Now icing is a huge problem if you fly a little airplane like mine. Matter of fact, the FAA prohibits my airplane from flying into that blue box – where there are “known icing conditions” because it is not equipped with the necessary de-icing equipment. No sane pilot would thumb his or her nose at this regulation – as ice can bring an airplane down with frightening efficiency: it reduces engine performance, adds weight and changes the shape – reducing the lift – of aerodynamic surfaces.
But this airplane was certified to fly in icing conditions – and had all the necessary equipment. It should not have been a problem. Was the de-icing equipment not working properly? Did the crew use it properly?
The Dash 8 manual says when the plane is operating in icing conditions, engine intake by-pass doors must be open, engine ignition switches must be set at manual, and airframe de-ice must be set to slow or fast. The first two rules are designed to insure the turbine engines maintain required power and the latter is the system that keeps ice from building up on the leading edges of the aerodynamic surfaces.
They are called “boots” – and they consist of a rubber membrane covering the leading edge of the aero surfaces. When in use, the boots inflate repeatedly with air to break off ice at it forms. There is a myth among many pilots that is it wiser to wait for ice to build-up a bit before activating the boots. The fear is that constant use of the system will create a gap between the ice and the boots – a so called “ice bridge” – rendering the boots impotent. The experts now say boots should be on the minute a pilot sees the slightest bit of ice on the wings. But it was dark and the crew was focused on flying the approach. Did they check for ice?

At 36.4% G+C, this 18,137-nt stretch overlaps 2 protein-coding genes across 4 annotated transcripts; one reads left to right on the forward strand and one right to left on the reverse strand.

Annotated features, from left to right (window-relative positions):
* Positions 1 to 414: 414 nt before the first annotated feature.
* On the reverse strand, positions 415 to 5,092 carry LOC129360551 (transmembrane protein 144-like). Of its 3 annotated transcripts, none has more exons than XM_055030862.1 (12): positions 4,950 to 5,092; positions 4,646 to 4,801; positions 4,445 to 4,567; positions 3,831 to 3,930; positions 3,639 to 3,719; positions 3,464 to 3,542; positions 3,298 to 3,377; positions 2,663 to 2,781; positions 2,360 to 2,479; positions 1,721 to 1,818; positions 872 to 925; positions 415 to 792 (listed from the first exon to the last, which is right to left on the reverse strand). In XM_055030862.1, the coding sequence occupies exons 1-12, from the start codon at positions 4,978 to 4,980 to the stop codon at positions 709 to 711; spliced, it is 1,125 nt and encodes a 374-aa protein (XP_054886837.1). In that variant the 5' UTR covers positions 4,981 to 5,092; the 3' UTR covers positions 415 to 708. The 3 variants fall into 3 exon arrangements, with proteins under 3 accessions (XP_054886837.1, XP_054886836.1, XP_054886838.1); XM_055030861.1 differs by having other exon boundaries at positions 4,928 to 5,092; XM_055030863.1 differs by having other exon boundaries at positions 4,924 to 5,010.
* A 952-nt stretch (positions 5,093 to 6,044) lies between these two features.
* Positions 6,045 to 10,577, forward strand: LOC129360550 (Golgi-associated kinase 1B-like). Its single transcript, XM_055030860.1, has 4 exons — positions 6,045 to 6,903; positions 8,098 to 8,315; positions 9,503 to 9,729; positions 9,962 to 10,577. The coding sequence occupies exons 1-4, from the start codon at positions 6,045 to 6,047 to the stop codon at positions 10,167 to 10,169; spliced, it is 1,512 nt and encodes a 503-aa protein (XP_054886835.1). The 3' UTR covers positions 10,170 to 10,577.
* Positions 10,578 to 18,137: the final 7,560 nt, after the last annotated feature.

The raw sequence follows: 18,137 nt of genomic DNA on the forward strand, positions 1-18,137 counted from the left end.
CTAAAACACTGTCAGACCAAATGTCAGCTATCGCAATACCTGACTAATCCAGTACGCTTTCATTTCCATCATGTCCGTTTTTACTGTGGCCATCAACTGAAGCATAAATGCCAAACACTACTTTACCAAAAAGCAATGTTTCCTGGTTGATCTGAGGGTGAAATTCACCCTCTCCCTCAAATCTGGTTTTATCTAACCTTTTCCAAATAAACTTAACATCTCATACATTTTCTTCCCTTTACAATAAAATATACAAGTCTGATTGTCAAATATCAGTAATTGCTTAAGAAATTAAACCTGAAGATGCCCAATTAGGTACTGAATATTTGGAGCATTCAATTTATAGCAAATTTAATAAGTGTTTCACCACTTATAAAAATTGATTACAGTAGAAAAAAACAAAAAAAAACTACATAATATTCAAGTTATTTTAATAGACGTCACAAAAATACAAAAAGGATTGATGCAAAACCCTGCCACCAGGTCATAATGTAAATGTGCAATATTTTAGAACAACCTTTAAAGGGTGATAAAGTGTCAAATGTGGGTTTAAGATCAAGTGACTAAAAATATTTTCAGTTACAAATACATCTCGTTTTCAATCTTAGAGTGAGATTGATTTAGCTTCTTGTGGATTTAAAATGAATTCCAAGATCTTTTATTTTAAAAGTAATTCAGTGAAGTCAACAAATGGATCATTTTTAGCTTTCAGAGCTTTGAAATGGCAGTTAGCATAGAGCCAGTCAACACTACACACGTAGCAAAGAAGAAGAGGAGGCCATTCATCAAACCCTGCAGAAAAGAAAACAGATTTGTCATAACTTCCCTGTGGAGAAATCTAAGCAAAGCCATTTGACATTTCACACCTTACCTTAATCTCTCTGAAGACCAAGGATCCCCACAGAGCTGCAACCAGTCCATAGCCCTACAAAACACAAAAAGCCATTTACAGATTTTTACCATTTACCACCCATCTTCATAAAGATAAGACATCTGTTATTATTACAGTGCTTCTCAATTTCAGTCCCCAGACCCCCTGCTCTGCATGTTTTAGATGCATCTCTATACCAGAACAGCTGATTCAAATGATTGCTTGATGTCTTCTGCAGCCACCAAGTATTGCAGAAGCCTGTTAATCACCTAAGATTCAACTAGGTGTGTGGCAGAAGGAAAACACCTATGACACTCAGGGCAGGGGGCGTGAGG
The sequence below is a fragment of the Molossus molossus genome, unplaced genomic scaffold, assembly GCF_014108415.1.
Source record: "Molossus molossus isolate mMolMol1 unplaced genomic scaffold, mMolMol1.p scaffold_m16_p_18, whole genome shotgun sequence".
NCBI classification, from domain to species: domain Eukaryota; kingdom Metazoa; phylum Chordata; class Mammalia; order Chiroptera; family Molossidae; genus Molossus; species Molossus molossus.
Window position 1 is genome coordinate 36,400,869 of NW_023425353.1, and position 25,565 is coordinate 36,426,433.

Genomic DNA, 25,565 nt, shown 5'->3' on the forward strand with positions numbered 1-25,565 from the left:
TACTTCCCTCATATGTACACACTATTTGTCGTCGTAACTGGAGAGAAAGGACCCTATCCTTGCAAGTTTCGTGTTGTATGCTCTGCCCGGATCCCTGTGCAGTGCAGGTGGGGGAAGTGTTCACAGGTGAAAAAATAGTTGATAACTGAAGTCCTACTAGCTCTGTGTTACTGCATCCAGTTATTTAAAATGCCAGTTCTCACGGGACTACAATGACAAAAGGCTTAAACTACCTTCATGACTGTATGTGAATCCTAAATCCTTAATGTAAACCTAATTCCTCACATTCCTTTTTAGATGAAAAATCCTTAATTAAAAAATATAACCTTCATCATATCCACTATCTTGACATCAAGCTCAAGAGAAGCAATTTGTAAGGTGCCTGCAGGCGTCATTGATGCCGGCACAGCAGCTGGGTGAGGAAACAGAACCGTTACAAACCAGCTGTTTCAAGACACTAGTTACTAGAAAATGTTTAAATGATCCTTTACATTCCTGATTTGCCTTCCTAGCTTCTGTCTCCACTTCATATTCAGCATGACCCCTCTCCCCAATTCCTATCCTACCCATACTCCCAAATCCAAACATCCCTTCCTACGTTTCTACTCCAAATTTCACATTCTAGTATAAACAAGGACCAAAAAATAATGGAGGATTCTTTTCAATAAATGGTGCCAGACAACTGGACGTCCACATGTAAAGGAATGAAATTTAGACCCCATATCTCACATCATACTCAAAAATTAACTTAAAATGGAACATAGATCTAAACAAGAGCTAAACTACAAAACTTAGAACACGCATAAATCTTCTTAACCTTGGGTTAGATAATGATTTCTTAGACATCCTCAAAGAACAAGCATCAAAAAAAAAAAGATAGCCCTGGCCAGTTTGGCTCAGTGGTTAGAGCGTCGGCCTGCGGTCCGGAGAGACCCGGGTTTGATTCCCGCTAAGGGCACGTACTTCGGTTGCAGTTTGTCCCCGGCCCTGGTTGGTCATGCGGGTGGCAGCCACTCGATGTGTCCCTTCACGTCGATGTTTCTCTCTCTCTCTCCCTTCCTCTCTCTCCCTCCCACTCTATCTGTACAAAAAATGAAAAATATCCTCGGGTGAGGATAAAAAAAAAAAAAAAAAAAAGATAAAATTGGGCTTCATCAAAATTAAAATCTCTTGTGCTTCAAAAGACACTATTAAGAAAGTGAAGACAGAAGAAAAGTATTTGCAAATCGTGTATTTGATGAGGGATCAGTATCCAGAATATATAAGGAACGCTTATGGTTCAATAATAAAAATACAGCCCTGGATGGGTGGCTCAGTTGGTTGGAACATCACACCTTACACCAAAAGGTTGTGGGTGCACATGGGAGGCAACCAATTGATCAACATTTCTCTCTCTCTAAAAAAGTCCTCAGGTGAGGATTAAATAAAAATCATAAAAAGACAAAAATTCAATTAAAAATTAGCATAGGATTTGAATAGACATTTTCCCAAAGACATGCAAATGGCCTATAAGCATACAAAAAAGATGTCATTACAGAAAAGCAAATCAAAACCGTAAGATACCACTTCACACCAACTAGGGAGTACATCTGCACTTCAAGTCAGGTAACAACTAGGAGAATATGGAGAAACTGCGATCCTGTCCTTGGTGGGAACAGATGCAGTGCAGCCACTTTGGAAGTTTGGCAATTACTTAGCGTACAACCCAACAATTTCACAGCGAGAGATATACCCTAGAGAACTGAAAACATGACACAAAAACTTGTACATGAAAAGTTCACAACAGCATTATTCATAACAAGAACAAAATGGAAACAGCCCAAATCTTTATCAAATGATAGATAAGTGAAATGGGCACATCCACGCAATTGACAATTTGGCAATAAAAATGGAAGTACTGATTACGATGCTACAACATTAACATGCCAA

This accident hearkens back to the crash of flight American Eagle flight 4184 on Halloween night 1994. It was an ATR-72 – also a twin-engine turboprop. The flight was en route from Indianapolis to O’Hare when bad weather forced controllers to put the aircraft into holding pattern at 8,000 feet – where it flew through so called supercooled water droplets – liquid precipitation that is actually colder than the freezing point of water. I am not going to give you the full explanation here (it is a little complex) – check out this wiki link if you are curious.
The key point is this: a supercooled drop of water freezes instantly on contact with surfaces such as electrical power lines, trees, and roads – creating what we call an ice storm. Those same supercooled drops can cover an airplane in ice almost instantly.
As the ice built up on American Eagle 4184, it rolled – and then dove into the ground in Roselawn, Indiana – killing the 64 passengers and 4 crewmembers aboard. The full NTSB report can be found here.
The crew of 4184 did have the boots turned on – but the conditions were “outside the envelope” – meaning the equipment was no match for Mother Nature on that night.
One of the lessons of that crash however is something many pilots like me keep in mind. The crew of 4184 was using the autopilot before they lost control. Since their hands were not on the controls, they could not easily detect that the ice–laden plane was requiring a severe correction in order to maintain altitude. Finally, the control surfaces “ran out of authority” – the autopilot disconnected – and the plane rolled into an uncontrolled fatal dive. It was too late for the crew to right the craft.
Whenever I see the slightest bit of ice on my wings, I disconnect the autopilot – so I can “feel” what is happening to the airplane (while asking the controller for a lower altitude immediately).
You have to wonder if Continental 3407 was flying on autopilot – carrying enough ice on its wings that its normal approach speed was simply too slow for it to stay in the air. So when it slowed down, it simply dropped out of the sky. You have to wonder…